The Cathedral of the Open Web

Seeing a bit of stained glass on a slow and meandering walk led to an equally meandering train of thought.

We don’t build cathedrals anymore: massive public projects that span generations.

Our current economic system doesn’t allow it. Future historians are going to pick some time in the late 20th Century as the start of the new economic model. It’s not exactly capitalism.

Market economies have been around for ages. Many of the cathedrals of yore hosted fairs, markets and commerce. Market economies happily coexisted with multi-generational, beyond-profit thinking.

Some of the characteristics of the new system:

  1. Short-Term Profitability. Businesses run on quarterly profit and growth cycles. VC funding works on longer cycles, but still demands exponential growth in years rather than generations. This thinking has spread to government, education, recreation: people talk about the ROI of infrastructure, learning or hobbies. Profitability isn’t new. Its presence in every nook and cranny of life is.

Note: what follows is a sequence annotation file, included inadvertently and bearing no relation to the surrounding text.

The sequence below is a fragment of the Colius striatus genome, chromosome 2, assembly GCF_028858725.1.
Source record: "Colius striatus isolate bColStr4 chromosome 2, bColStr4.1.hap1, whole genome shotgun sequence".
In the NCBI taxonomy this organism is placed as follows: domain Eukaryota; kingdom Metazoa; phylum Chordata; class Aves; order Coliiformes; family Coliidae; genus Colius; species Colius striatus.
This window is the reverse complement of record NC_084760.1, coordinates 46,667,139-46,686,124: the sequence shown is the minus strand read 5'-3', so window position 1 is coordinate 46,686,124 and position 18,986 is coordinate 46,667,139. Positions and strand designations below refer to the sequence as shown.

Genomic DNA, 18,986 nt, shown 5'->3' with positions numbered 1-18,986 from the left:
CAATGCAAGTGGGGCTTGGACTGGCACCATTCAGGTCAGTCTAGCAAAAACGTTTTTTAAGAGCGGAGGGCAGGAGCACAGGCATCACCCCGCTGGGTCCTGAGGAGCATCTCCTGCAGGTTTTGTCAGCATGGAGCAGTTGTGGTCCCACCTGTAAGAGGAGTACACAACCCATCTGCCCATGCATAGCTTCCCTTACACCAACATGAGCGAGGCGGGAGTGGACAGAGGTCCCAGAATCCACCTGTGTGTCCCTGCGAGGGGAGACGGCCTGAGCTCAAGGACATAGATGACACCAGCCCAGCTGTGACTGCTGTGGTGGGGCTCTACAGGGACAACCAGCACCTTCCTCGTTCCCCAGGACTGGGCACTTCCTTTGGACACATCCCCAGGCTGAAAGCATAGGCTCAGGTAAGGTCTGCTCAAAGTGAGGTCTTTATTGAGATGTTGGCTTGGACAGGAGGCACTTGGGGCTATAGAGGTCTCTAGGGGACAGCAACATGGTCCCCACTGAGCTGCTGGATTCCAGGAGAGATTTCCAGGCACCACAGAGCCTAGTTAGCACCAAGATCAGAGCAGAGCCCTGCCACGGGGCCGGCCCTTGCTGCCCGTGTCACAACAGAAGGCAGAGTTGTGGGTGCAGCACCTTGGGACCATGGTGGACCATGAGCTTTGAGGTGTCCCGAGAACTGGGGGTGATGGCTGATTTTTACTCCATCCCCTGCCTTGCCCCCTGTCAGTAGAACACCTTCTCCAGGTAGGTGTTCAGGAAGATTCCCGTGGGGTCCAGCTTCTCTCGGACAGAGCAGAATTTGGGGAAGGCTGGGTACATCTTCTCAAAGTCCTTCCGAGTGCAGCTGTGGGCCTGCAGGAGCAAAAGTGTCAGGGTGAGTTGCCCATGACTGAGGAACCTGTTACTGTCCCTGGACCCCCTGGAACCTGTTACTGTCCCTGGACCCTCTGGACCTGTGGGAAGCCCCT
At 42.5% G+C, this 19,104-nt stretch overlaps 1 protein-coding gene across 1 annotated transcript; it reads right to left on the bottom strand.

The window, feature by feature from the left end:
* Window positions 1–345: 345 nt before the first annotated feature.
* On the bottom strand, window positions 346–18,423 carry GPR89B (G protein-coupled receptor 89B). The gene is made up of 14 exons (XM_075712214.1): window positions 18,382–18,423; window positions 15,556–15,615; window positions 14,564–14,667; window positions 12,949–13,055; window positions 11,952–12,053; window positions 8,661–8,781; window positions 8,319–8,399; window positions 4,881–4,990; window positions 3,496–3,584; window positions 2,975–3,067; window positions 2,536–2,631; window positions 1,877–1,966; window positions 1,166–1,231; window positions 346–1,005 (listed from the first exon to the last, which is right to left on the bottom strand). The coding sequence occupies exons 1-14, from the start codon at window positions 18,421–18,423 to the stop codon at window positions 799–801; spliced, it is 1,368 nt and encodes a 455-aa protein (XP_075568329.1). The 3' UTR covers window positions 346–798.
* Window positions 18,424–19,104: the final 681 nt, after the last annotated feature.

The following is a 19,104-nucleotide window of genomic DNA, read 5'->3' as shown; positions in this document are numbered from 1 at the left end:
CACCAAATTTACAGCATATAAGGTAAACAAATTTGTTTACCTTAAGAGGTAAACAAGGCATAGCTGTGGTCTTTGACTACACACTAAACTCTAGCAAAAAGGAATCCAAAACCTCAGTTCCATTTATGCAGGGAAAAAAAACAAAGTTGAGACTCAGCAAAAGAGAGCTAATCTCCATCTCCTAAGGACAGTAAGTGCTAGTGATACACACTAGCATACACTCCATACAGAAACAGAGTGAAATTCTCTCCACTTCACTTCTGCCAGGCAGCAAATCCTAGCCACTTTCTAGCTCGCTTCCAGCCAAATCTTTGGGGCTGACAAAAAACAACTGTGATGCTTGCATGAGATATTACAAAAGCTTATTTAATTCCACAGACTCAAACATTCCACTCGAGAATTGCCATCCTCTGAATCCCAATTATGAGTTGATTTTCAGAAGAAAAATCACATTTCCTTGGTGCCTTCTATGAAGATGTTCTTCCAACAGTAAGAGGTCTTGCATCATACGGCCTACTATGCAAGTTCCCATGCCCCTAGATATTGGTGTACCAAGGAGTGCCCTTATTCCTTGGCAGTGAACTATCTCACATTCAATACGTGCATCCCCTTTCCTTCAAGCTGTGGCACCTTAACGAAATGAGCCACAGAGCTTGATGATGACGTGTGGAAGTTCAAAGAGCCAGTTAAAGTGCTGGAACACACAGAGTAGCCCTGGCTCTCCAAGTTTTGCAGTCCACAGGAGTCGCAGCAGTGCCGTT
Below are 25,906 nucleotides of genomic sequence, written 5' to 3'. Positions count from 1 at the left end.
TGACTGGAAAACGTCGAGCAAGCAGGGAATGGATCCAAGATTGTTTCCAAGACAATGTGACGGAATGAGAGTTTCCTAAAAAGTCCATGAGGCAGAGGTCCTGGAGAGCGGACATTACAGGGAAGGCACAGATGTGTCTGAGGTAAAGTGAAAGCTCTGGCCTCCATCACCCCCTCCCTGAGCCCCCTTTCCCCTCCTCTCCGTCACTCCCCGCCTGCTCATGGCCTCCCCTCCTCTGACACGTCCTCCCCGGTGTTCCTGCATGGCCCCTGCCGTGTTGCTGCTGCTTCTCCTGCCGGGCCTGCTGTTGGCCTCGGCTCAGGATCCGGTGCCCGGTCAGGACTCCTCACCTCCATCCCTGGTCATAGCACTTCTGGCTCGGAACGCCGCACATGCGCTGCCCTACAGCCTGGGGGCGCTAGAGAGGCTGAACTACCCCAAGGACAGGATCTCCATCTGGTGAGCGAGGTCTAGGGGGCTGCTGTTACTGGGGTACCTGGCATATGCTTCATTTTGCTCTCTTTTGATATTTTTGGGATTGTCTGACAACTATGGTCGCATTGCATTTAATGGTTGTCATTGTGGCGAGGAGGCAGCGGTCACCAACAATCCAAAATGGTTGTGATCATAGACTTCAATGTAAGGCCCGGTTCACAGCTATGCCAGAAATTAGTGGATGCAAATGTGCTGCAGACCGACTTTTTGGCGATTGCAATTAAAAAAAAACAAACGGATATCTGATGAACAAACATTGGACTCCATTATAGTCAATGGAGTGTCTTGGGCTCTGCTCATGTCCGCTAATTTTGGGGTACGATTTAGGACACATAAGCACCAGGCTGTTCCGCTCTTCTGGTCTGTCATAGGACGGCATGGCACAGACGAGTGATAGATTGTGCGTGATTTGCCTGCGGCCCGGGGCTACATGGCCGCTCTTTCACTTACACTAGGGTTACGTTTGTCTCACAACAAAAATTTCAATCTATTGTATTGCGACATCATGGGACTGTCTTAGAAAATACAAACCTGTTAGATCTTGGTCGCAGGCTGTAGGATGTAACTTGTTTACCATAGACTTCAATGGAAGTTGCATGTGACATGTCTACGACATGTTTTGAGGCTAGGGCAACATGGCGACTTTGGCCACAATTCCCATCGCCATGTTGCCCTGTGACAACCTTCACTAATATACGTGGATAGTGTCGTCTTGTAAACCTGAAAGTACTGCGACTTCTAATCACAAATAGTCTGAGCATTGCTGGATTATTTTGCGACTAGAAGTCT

2. Financialization. The economy is increasingly tied to financial products rather than anything tangible. This leads to unelected technocrats in power, parents voting against the interests of their children for the sake of their retirement accounts.
  3. Economic Oligarchy. Massive companies become monopolies that use crony capitalism and regulatory capture to smother free markets. Once in power, monopolies turn to rent-seeking

It’s a worldview that stifles a market economy. Curiously, any criticism of this system makes you a card carrying communist. Adam Smith would never recognize this as capitalism.

Today’s tech behemoths are built on the back of systems that couldn’t be created today: the world wide web and email. Both systems depended on government funding, are interoperable and hard to directly monetize.

The old system’s ability to think beyond short-term profit allowed for the construction of lasting infrastructure. Email didn’t die with AOL, the web didn’t disappear with Netscape.

I hope email and the open web aren’t the last cathedrals we build.

Further Thoughts